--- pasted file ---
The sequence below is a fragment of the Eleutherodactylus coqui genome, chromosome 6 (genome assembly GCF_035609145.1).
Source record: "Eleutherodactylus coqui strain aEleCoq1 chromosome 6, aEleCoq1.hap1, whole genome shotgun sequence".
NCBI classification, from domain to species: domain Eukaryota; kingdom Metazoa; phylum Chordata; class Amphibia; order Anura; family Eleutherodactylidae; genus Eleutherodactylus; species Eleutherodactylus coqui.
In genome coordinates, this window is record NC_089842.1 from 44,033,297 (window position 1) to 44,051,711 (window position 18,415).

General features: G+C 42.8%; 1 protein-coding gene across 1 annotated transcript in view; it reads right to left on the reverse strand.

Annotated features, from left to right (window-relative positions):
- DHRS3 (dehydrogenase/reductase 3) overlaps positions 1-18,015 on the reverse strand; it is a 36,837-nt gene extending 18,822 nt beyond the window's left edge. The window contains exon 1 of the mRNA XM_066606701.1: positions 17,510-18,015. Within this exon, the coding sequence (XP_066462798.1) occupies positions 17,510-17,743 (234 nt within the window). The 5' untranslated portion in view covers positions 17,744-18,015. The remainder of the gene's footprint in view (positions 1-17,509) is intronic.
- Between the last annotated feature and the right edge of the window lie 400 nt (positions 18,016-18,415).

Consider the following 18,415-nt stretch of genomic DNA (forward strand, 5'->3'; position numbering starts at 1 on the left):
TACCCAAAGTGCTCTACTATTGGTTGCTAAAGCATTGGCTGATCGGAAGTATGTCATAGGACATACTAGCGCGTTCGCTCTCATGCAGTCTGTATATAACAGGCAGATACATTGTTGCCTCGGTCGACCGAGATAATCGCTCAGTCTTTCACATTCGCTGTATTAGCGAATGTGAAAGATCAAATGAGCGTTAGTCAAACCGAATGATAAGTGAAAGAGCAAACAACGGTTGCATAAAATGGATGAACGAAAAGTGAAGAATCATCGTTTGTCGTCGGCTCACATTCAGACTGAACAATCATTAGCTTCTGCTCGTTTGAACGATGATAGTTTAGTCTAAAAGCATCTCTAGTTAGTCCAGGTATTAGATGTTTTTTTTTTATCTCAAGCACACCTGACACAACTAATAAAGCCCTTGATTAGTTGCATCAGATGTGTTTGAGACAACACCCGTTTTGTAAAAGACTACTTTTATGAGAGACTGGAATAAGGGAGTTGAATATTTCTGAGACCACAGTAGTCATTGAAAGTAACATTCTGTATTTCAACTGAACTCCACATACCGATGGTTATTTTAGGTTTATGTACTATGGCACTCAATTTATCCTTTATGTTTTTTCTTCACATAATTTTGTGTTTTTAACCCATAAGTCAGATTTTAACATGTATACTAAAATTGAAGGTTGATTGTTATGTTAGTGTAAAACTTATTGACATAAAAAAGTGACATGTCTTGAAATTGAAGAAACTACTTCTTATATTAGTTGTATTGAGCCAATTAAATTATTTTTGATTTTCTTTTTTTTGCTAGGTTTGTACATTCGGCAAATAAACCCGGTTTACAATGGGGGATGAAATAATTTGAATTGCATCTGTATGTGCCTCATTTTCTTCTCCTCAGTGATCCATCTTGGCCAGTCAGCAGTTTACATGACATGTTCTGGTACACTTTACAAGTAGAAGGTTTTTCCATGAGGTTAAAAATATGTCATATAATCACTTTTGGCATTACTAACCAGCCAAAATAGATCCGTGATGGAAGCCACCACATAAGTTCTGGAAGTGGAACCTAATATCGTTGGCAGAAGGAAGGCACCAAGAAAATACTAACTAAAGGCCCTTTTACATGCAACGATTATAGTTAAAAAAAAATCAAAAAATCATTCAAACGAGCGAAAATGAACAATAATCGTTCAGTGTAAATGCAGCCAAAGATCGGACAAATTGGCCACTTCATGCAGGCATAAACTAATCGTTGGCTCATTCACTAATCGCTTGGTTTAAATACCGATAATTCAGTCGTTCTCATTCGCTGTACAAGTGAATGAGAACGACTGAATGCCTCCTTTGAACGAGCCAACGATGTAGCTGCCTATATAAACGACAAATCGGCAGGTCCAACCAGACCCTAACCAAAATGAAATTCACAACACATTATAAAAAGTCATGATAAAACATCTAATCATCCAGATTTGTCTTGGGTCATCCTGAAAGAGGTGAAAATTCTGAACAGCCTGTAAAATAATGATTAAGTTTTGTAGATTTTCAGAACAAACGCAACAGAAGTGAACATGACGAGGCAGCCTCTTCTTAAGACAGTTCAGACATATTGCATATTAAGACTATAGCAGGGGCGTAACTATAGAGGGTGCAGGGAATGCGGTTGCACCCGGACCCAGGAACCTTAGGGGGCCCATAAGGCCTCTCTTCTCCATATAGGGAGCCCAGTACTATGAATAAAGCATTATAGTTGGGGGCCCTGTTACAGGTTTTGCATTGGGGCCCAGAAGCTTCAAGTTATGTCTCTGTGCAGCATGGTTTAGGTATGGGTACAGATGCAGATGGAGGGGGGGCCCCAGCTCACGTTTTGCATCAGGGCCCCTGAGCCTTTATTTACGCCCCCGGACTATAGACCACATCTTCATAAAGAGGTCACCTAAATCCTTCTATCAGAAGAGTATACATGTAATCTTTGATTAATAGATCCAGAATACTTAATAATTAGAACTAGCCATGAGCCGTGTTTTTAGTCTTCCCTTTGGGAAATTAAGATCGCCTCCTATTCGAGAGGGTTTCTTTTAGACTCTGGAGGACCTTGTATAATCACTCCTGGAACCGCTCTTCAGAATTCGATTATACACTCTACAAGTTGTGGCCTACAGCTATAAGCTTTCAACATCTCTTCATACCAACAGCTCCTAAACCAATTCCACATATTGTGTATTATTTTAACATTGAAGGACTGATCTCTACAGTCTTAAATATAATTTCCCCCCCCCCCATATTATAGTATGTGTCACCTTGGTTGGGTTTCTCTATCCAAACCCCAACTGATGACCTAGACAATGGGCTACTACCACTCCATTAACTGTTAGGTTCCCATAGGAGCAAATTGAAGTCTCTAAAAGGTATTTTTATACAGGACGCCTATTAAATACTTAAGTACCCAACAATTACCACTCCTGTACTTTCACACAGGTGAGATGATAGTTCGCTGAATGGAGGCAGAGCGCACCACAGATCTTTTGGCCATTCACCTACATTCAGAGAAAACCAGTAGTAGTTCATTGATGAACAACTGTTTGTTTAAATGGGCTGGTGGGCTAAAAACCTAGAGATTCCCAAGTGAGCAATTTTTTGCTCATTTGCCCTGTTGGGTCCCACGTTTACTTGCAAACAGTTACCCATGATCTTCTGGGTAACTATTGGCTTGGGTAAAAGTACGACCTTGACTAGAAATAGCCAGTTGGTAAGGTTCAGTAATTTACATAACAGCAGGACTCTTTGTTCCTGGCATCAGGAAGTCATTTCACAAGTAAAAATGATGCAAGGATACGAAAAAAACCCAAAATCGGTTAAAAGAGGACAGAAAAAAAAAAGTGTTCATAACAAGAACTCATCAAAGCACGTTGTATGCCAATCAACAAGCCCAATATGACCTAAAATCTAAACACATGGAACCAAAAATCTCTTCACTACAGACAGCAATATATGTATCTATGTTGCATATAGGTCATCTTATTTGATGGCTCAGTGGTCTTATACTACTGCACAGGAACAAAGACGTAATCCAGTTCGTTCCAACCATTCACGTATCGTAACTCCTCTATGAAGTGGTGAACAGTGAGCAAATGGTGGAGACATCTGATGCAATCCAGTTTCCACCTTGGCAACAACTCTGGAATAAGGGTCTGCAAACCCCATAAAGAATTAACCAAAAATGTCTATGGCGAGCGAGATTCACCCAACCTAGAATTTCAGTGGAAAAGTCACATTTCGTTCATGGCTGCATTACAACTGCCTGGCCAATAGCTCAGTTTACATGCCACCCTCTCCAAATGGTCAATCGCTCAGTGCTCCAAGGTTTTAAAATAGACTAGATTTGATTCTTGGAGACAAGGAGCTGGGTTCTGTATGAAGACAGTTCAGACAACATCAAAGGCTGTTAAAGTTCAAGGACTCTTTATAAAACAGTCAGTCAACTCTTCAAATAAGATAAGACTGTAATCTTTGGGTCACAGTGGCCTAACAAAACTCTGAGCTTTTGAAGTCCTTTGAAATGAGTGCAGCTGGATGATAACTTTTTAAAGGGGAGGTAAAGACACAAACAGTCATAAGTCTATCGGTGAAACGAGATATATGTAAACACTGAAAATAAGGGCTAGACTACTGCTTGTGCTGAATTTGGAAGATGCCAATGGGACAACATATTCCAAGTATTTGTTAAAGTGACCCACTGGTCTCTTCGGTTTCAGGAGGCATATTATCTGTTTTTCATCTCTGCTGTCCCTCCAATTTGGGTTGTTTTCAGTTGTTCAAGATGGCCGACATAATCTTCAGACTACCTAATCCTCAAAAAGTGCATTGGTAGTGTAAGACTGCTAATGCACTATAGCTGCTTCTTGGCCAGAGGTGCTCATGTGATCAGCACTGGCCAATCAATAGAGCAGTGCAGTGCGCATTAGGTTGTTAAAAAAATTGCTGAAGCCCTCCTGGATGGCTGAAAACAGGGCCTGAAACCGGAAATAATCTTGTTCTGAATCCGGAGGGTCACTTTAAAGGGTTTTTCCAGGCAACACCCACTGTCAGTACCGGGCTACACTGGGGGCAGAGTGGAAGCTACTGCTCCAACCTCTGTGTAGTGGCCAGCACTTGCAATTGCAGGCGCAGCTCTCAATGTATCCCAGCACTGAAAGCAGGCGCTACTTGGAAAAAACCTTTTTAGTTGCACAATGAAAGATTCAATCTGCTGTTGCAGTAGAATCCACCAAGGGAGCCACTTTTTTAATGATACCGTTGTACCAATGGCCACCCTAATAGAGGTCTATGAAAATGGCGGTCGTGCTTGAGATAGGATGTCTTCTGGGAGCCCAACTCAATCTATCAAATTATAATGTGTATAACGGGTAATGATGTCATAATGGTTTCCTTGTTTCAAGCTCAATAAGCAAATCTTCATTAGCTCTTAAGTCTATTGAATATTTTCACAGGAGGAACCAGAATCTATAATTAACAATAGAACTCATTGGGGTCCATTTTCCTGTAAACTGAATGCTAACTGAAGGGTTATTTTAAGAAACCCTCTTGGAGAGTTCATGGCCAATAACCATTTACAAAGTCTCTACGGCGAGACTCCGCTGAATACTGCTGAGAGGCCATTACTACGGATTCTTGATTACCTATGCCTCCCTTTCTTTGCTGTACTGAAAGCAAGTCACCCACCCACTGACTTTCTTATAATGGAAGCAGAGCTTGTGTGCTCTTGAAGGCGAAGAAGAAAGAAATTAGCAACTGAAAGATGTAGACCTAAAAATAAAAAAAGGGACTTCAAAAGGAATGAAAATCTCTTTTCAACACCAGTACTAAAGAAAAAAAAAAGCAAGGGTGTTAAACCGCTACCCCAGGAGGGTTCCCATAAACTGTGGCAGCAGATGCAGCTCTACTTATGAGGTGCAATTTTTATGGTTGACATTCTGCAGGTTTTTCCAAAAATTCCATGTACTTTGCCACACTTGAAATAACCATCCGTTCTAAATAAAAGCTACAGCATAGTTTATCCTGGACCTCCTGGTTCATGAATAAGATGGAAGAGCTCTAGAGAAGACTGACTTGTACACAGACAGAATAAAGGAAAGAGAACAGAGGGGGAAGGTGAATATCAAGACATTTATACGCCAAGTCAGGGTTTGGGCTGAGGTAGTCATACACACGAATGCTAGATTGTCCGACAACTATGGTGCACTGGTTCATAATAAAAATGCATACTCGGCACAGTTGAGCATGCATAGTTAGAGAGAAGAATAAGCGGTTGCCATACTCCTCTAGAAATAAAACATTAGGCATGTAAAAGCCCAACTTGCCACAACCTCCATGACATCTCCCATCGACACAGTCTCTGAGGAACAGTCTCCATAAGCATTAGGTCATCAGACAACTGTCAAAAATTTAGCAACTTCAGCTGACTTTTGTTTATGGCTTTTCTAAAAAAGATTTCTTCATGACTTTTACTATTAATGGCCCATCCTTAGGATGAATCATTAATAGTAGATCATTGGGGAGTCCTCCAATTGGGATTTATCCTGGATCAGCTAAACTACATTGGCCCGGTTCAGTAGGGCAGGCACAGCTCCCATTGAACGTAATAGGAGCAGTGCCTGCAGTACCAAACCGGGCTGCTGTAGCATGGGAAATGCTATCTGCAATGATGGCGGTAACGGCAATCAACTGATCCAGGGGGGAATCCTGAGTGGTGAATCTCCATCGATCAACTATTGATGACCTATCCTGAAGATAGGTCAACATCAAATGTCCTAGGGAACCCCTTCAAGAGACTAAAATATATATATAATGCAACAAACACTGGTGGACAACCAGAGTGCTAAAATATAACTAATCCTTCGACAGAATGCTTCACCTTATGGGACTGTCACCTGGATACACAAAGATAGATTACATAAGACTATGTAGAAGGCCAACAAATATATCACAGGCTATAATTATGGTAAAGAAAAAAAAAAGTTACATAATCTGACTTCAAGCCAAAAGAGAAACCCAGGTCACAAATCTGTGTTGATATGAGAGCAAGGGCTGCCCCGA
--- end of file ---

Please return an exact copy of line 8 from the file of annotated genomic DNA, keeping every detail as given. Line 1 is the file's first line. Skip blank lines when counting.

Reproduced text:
- Between the last annotated feature and the right edge of the window lie 400 nt (positions 18,016-18,415).